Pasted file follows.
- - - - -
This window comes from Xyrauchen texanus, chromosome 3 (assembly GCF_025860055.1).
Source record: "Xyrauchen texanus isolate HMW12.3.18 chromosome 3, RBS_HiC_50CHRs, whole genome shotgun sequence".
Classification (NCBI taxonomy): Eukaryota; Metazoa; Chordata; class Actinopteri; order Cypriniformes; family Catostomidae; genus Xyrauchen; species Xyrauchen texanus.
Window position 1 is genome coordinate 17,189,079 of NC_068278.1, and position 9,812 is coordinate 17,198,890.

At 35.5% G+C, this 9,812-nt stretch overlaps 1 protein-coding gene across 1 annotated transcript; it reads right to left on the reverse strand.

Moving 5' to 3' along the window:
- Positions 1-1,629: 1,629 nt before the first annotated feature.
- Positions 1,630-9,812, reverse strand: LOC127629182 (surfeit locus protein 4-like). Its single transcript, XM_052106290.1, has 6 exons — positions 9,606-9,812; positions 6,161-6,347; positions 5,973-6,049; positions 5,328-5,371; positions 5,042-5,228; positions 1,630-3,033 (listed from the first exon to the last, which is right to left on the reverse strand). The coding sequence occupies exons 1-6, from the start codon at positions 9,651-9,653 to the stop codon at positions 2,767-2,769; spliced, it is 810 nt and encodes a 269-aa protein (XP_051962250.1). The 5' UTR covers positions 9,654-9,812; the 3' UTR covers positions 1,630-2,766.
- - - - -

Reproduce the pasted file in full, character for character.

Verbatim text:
This window comes from Xyrauchen texanus, chromosome 3 (assembly GCF_025860055.1).
Source record: "Xyrauchen texanus isolate HMW12.3.18 chromosome 3, RBS_HiC_50CHRs, whole genome shotgun sequence".
Classification (NCBI taxonomy): Eukaryota; Metazoa; Chordata; class Actinopteri; order Cypriniformes; family Catostomidae; genus Xyrauchen; species Xyrauchen texanus.
Window position 1 is genome coordinate 17,189,079 of NC_068278.1, and position 9,812 is coordinate 17,198,890.

At 35.5% G+C, this 9,812-nt stretch overlaps 1 protein-coding gene across 1 annotated transcript; it reads right to left on the reverse strand.

Moving 5' to 3' along the window:
- Positions 1-1,629: 1,629 nt before the first annotated feature.
- Positions 1,630-9,812, reverse strand: LOC127629182 (surfeit locus protein 4-like). Its single transcript, XM_052106290.1, has 6 exons — positions 9,606-9,812; positions 6,161-6,347; positions 5,973-6,049; positions 5,328-5,371; positions 5,042-5,228; positions 1,630-3,033 (listed from the first exon to the last, which is right to left on the reverse strand). The coding sequence occupies exons 1-6, from the start codon at positions 9,651-9,653 to the stop codon at positions 2,767-2,769; spliced, it is 810 nt and encodes a 269-aa protein (XP_051962250.1). The 5' UTR covers positions 9,654-9,812; the 3' UTR covers positions 1,630-2,766.